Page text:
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Construction and validation of a games-based intelligence assessment in Minecraft

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Peters, H 
Kyngdon, A 


Video games are a promising tool for the psychometric assessment of cognitive abilities. They can present novel task types and answer formats, they can record process data, and they can be highly motivating for test takers. This paper introduces the first game-based intelligence assessment implemented in Minecraft, an exceptionally popular video game with 176m copies sold. A matrix-based pattern completion task (PC), a mental rotation task (MR) and a spatial construction task (SC) were implemented in the three-dimensional, immersive environment of the game. PC was intended as a measure of inductive reasoning, whereas MR and SC were measures of spatial ability. We tested 129 children aged 10-12 years old on the Minecraft-based tests as well as equivalent pen-and-paper tests. All three scales fit the Rasch model and were moderately reliable. Factorial validity was good with regard to the distinction between PC and SC, but no distinct factor was found for MR. Convergent validity was good as abilities measured with Minecraft and conventional tests were highly correlated at the latent level (r = .72). Subtest-level correlations were in the moderate range. Furthermore, we found that behavioral log-data collected from the game environment was highly predictive of performance in the Minecraft test and, to a lesser extent, also predicted scores in conventional tests. We identify a number of behavioral features associated with spatial reasoning ability, demonstrating the utility of analyzing granular behavioral data in addition to traditional response formats. Overall, our findings indicate that Minecraft is a suitable platform for game-based intelligence assessment and encourage future work aiming to explore game-based problem solving tasks that would not be feasible on paper or in conventional computer-based tests.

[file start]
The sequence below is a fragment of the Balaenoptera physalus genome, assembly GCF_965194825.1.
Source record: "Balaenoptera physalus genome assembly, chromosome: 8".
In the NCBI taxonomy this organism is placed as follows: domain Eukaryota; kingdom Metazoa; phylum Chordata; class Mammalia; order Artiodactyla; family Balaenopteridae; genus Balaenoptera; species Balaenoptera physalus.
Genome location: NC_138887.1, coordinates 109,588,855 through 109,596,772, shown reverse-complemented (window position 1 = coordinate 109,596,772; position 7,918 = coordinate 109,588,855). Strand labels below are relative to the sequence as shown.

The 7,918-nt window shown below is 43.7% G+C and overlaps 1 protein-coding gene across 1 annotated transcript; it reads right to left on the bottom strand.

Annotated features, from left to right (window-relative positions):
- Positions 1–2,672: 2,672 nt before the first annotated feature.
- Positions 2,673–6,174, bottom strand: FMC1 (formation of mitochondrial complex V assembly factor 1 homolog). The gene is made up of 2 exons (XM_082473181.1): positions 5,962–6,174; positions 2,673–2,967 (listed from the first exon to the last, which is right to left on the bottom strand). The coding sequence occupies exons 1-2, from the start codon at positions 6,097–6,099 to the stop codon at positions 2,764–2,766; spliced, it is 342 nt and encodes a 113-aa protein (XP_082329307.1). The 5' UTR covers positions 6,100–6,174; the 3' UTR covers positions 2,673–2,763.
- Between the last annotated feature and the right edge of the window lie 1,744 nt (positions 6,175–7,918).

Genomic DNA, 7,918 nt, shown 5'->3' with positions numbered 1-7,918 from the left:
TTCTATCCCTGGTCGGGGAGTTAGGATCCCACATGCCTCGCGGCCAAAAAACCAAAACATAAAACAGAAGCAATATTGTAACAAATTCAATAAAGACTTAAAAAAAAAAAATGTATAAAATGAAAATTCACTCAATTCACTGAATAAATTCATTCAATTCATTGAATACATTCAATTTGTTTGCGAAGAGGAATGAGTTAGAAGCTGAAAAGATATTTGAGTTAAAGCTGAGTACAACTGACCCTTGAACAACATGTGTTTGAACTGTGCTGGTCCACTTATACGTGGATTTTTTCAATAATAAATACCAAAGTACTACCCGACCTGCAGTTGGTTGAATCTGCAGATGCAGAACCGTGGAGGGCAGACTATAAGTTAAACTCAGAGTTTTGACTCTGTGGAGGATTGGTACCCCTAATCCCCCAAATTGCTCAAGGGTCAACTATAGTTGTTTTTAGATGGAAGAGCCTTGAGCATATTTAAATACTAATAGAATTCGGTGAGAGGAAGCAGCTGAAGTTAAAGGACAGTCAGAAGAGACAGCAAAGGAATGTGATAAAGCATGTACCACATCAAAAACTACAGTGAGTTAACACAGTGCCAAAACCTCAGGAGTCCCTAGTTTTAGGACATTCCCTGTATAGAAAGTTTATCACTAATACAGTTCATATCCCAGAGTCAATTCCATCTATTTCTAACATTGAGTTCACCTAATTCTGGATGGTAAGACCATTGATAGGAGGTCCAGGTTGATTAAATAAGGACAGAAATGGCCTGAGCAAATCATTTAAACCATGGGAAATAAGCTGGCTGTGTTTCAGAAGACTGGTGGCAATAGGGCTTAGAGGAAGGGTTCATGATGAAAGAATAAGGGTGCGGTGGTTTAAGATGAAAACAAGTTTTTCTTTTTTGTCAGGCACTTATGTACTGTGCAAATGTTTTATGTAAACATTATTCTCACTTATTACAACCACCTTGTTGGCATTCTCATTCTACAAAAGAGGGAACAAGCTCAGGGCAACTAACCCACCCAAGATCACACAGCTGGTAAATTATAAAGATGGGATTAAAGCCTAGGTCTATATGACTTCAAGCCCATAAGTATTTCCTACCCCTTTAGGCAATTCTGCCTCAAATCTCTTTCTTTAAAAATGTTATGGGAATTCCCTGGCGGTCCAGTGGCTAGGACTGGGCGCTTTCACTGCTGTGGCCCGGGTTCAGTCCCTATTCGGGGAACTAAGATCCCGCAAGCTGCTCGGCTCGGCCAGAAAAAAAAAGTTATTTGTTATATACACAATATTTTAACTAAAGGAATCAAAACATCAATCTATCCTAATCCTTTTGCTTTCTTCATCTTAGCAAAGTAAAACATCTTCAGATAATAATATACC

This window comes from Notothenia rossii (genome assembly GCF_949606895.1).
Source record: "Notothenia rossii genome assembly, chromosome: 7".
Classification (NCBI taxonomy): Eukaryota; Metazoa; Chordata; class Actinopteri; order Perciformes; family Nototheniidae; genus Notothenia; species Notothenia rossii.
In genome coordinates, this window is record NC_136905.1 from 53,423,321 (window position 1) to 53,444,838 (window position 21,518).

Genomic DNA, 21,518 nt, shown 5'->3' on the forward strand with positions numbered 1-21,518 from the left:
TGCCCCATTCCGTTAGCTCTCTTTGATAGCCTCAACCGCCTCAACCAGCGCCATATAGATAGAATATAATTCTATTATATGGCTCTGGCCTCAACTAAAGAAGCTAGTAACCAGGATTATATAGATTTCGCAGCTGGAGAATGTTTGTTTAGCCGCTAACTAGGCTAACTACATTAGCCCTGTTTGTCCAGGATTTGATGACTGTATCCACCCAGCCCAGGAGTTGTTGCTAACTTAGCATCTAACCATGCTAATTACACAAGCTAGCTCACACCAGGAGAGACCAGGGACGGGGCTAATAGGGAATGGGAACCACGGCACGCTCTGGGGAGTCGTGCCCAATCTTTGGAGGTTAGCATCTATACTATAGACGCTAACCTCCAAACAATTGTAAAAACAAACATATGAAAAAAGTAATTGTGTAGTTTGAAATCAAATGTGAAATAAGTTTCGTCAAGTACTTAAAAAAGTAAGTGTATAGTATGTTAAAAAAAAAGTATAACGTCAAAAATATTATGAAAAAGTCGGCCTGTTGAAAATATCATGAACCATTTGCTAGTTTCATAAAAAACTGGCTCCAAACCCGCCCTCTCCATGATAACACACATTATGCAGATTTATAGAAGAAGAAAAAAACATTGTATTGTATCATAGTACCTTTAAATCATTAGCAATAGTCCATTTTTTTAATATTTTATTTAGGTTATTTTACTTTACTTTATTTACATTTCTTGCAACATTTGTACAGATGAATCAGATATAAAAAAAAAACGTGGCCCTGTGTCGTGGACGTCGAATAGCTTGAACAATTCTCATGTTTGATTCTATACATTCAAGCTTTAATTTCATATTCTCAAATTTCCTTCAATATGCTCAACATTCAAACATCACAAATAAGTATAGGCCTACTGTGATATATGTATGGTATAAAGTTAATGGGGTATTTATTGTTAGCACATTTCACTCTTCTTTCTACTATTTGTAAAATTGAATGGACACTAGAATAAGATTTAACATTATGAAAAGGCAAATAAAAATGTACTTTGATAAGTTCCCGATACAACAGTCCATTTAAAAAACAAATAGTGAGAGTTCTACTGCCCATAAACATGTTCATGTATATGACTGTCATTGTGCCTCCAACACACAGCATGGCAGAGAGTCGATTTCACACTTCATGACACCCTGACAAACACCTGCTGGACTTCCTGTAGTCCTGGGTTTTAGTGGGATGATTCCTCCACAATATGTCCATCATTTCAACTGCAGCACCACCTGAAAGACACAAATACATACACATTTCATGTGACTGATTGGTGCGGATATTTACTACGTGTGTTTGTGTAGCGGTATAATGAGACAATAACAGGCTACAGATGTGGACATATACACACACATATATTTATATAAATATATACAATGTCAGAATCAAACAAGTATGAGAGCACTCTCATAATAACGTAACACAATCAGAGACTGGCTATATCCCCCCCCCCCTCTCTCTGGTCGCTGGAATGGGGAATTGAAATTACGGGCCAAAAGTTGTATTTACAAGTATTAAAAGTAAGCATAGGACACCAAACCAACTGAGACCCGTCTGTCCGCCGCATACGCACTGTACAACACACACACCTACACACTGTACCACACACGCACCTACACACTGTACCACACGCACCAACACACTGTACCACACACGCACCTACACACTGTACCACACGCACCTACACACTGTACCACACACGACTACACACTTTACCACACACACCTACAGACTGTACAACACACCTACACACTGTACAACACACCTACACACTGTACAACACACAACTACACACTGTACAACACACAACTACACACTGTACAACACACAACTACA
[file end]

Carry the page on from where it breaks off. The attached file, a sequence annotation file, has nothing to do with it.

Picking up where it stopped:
52 Psychology, 46 Information and Computing Sciences, 5201 Applied and Developmental Psychology, Clinical Research, Behavioral and Social Science, Basic Behavioral and Social Science

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Computers in Human Behavior

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